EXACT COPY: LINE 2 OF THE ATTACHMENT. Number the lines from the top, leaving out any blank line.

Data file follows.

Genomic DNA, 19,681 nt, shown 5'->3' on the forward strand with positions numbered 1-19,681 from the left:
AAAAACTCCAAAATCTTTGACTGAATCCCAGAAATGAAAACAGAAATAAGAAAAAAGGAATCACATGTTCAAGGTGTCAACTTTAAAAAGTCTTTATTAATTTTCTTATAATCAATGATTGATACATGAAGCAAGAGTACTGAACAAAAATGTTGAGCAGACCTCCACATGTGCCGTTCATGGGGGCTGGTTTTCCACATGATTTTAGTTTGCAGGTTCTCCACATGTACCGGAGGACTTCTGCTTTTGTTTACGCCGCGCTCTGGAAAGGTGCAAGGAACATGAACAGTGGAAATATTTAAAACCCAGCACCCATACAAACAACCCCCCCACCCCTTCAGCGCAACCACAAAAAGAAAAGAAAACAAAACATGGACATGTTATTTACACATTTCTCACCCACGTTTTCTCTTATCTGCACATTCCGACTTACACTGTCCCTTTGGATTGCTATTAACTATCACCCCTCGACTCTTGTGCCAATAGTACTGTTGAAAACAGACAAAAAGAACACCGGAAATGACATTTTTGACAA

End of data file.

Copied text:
AAAAACTCCAAAATCTTTGACTGAATCCCAGAAATGAAAACAGAAATAAGAAAAAAGGAATCACATGTTCAAGGTGTCAACTTTAAAAAGTCTTTATTAATTTTCTTATAATCAATGATTGATACATGAAGCAAGAGTACTGAACAAAAATGTTGAGCAGACCTCCACATGTGCCGTTCATGGGGGCTGGTTTTCCACATGATTTTAGTTTGCAGGTTCTCCACATGTACCGGAGGACTTCTGCTTTTGTTTACGCCGCGCTCTGGAAAGGTGCAAGGAACATGAACAGTGGAAATATTTAAAACCCAGCACCCATACAAACAACCCCCCCACCCCTTCAGCGCAACCACAAAAAGAAAAGAAAACAAAACATGGACATGTTATTTACACATTTCTCACCCACGTTTTCTCTTATCTGCACATTCCGACTTACACTGTCCCTTTGGATTGCTATTAACTATCACCCCTCGACTCTTGTGCCAATAGTACTGTTGAAAACAGACAAAAAGAACACCGGAAATGACATTTTTGACAA